Everyday Injustice Podcast Episode 121: Be the Jury – Pilot Would Pay Jurors $100 a Day to Serve

One of the biggest problems in the criminal legal system is that the notion of being tried by a jury of one’s peers has been discarded.  A large number of people of color await trial in the system only to face a jury pool that is overly white, affluent, and retired.

That is because working people and people of color are unable to serve on juries, given the hardship caused by lost wages.

AB 1452, authored by Assemblymember Phil Ting, would authorize a first-of-its-kind pilot program in San Francisco Superior Court. The program will compensate low-income jurors $100 a day for their jury service with the goal of establishing juries that are more reflective of San Francisco’s diverse communities.

“The right to a jury of one’s peers is at the core of our justice system, but it’s common for my office, and our clients, to see juries that do not reflect the diversity of our city and our communities,” said San Francisco Public Defender Mano Raju. “I began raising this issue as a line deputy public defender, based on what we were seeing in court and based on what we were hearing from the community. After becoming the elected Public Defender of San Francisco, I approached the Treasurer and suggested this concrete step to address what is really a nationwide problem. After years of hard work, I am pleased that it has now evolved into a bill that will bring us one step closer towards providing fairer trials. It will also hopefully increase civic engagement opportunities for potential jurors who are otherwise deprived of the right to serve.”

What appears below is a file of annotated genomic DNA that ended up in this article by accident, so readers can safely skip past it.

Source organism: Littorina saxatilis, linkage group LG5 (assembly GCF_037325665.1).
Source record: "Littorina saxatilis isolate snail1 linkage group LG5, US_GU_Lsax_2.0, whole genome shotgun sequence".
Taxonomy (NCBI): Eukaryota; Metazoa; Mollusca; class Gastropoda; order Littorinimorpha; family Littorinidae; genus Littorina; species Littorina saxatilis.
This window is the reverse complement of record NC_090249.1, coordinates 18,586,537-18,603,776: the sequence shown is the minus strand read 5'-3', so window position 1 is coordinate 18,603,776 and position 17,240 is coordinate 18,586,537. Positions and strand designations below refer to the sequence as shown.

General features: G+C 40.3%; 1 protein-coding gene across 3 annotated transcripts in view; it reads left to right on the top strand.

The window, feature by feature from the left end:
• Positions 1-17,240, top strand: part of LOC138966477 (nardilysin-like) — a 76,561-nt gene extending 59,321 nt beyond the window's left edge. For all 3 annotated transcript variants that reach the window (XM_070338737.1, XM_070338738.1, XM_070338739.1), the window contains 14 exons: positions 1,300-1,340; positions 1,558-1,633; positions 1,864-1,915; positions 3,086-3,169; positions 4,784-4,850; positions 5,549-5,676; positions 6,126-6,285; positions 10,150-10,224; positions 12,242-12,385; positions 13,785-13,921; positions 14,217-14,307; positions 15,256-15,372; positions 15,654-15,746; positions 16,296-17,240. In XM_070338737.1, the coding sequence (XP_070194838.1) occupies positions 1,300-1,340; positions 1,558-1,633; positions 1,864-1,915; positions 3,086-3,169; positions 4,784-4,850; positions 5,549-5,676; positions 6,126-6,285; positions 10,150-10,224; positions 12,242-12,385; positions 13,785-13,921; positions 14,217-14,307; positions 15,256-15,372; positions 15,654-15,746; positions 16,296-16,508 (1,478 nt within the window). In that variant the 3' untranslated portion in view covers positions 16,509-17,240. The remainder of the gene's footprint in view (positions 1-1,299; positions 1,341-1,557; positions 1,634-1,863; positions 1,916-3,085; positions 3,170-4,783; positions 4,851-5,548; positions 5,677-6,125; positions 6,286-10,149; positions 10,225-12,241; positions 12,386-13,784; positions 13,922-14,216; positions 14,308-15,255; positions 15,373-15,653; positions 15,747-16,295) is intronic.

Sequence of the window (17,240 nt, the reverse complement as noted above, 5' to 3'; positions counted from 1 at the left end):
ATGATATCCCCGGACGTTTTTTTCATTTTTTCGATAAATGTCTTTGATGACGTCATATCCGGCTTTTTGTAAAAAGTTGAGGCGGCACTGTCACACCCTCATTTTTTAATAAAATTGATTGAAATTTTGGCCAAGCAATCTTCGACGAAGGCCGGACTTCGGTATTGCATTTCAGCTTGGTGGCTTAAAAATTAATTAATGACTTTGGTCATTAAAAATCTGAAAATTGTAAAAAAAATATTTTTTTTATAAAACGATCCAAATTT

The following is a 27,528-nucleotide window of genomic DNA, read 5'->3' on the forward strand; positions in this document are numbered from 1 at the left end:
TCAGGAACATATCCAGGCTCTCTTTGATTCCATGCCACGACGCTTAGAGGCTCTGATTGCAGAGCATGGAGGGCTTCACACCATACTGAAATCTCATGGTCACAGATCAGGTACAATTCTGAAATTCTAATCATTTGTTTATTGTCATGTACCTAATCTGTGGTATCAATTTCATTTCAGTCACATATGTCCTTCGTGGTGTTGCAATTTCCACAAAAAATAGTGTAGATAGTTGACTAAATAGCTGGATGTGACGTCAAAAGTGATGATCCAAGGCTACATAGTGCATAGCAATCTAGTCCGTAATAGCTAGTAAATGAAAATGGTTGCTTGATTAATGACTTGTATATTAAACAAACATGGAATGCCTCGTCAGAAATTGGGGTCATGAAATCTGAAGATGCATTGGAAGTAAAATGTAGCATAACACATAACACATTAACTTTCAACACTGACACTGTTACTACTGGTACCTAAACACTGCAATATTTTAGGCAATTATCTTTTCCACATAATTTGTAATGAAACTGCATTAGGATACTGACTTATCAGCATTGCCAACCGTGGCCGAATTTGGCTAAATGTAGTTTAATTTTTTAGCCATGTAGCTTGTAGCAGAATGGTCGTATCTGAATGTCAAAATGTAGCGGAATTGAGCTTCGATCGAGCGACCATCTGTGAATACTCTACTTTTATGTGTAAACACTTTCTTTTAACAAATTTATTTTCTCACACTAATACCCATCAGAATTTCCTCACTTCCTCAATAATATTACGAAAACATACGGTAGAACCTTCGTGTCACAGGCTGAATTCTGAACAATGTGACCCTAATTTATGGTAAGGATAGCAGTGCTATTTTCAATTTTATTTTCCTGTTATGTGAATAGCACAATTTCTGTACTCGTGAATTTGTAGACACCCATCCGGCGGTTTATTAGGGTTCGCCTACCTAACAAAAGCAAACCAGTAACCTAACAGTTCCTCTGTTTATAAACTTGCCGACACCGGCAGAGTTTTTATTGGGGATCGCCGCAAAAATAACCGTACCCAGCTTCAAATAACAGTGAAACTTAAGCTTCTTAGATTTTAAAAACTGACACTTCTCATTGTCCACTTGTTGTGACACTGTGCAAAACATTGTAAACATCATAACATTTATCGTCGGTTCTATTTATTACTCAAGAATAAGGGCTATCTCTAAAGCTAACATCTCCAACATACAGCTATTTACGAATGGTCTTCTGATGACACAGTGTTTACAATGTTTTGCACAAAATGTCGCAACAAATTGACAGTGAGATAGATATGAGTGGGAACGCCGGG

“As a champion for promoting diversity in our jury pools, I am proud to co-sponsor AB 1452. Justice and fairness demand that the jurors tasked with making decisions on behalf of the community actually reflect the diversity of our city. The pilot project established by AB 1452 would be an important step towards advancing diverse jury pools in San Francisco and I urge the legislature to pass this bill,” said San Francisco District Attorney Chesa Boudin.

Everyday Injustice discusses the legislation and the impact on the system in this week’s episodes.

GUESTS:

  • Deputy Public Defender Niki Solis, Chair of the Racial Justice Committee at the San Francisco Public Defender’s Office.
  • Anne Stuhldreher, Director of the Financial Justice Project in the Office of the Treasurer for the City and County of San Francisco.

About The Author

Disclaimer: the views expressed by guest writers are strictly those of the author and may not reflect the views of the Vanguard, its editor, or its editorial board.

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1 Comment

  1. Latoya Dozier

    You know I never understood why being a felon disqualifies you from jury duty but a felon can be used to testify as a jail house informant for leniency what’s the difference I think it’s what I call the upper hand the courts have more of the upper hand over a jail house felon informant than they do with a felon on a jury selection it’s all about controlling the situation, if the courts can’t control a situation they will feel powerless, nobody deserves to hold that much power in the first place.

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